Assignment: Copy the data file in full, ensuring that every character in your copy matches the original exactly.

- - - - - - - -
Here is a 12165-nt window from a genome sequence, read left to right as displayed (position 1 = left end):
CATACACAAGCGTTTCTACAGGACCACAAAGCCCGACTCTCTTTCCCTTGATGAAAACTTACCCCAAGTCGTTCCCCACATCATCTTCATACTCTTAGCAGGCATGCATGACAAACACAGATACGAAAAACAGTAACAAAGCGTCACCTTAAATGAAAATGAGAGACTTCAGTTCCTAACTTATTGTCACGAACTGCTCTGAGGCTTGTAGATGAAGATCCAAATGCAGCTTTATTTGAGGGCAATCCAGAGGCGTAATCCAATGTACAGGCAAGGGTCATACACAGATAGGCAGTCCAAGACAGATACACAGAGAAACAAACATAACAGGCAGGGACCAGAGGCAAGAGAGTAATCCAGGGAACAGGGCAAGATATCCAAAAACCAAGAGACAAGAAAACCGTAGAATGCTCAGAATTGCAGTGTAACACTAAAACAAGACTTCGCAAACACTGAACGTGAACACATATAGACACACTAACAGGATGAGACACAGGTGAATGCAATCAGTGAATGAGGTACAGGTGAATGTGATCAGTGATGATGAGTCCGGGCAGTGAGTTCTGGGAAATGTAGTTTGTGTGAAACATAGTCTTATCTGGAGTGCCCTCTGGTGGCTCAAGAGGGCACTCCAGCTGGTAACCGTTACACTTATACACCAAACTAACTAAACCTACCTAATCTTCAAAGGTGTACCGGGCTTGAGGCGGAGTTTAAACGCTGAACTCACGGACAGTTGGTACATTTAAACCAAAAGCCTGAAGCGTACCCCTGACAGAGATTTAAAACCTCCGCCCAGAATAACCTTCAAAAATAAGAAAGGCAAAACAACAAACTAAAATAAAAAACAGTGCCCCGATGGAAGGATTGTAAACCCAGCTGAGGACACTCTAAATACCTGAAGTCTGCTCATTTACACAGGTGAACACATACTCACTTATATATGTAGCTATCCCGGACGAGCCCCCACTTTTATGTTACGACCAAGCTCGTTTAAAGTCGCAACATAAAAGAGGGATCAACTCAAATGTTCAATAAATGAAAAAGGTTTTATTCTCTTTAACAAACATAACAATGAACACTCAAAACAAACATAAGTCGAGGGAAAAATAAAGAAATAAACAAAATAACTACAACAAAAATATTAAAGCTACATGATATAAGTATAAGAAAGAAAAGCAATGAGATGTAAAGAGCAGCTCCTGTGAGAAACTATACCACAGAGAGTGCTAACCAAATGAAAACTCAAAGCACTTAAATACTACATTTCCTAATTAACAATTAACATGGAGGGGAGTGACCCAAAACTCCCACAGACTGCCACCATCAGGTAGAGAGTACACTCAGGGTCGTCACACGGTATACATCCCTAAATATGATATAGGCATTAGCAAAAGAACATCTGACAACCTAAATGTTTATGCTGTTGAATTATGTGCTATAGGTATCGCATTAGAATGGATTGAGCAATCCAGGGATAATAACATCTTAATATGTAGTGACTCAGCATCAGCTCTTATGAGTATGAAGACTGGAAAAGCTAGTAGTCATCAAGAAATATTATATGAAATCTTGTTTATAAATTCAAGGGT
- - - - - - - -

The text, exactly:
Here is a 12165-nt window from a genome sequence, read left to right as displayed (position 1 = left end):
CATACACAAGCGTTTCTACAGGACCACAAAGCCCGACTCTCTTTCCCTTGATGAAAACTTACCCCAAGTCGTTCCCCACATCATCTTCATACTCTTAGCAGGCATGCATGACAAACACAGATACGAAAAACAGTAACAAAGCGTCACCTTAAATGAAAATGAGAGACTTCAGTTCCTAACTTATTGTCACGAACTGCTCTGAGGCTTGTAGATGAAGATCCAAATGCAGCTTTATTTGAGGGCAATCCAGAGGCGTAATCCAATGTACAGGCAAGGGTCATACACAGATAGGCAGTCCAAGACAGATACACAGAGAAACAAACATAACAGGCAGGGACCAGAGGCAAGAGAGTAATCCAGGGAACAGGGCAAGATATCCAAAAACCAAGAGACAAGAAAACCGTAGAATGCTCAGAATTGCAGTGTAACACTAAAACAAGACTTCGCAAACACTGAACGTGAACACATATAGACACACTAACAGGATGAGACACAGGTGAATGCAATCAGTGAATGAGGTACAGGTGAATGTGATCAGTGATGATGAGTCCGGGCAGTGAGTTCTGGGAAATGTAGTTTGTGTGAAACATAGTCTTATCTGGAGTGCCCTCTGGTGGCTCAAGAGGGCACTCCAGCTGGTAACCGTTACACTTATACACCAAACTAACTAAACCTACCTAATCTTCAAAGGTGTACCGGGCTTGAGGCGGAGTTTAAACGCTGAACTCACGGACAGTTGGTACATTTAAACCAAAAGCCTGAAGCGTACCCCTGACAGAGATTTAAAACCTCCGCCCAGAATAACCTTCAAAAATAAGAAAGGCAAAACAACAAACTAAAATAAAAAACAGTGCCCCGATGGAAGGATTGTAAACCCAGCTGAGGACACTCTAAATACCTGAAGTCTGCTCATTTACACAGGTGAACACATACTCACTTATATATGTAGCTATCCCGGACGAGCCCCCACTTTTATGTTACGACCAAGCTCGTTTAAAGTCGCAACATAAAAGAGGGATCAACTCAAATGTTCAATAAATGAAAAAGGTTTTATTCTCTTTAACAAACATAACAATGAACACTCAAAACAAACATAAGTCGAGGGAAAAATAAAGAAATAAACAAAATAACTACAACAAAAATATTAAAGCTACATGATATAAGTATAAGAAAGAAAAGCAATGAGATGTAAAGAGCAGCTCCTGTGAGAAACTATACCACAGAGAGTGCTAACCAAATGAAAACTCAAAGCACTTAAATACTACATTTCCTAATTAACAATTAACATGGAGGGGAGTGACCCAAAACTCCCACAGACTGCCACCATCAGGTAGAGAGTACACTCAGGGTCGTCACACGGTATACATCCCTAAATATGATATAGGCATTAGCAAAAGAACATCTGACAACCTAAATGTTTATGCTGTTGAATTATGTGCTATAGGTATCGCATTAGAATGGATTGAGCAATCCAGGGATAATAACATCTTAATATGTAGTGACTCAGCATCAGCTCTTATGAGTATGAAGACTGGAAAAGCTAGTAGTCATCAAGAAATATTATATGAAATCTTGTTTATAAATTCAAGGGT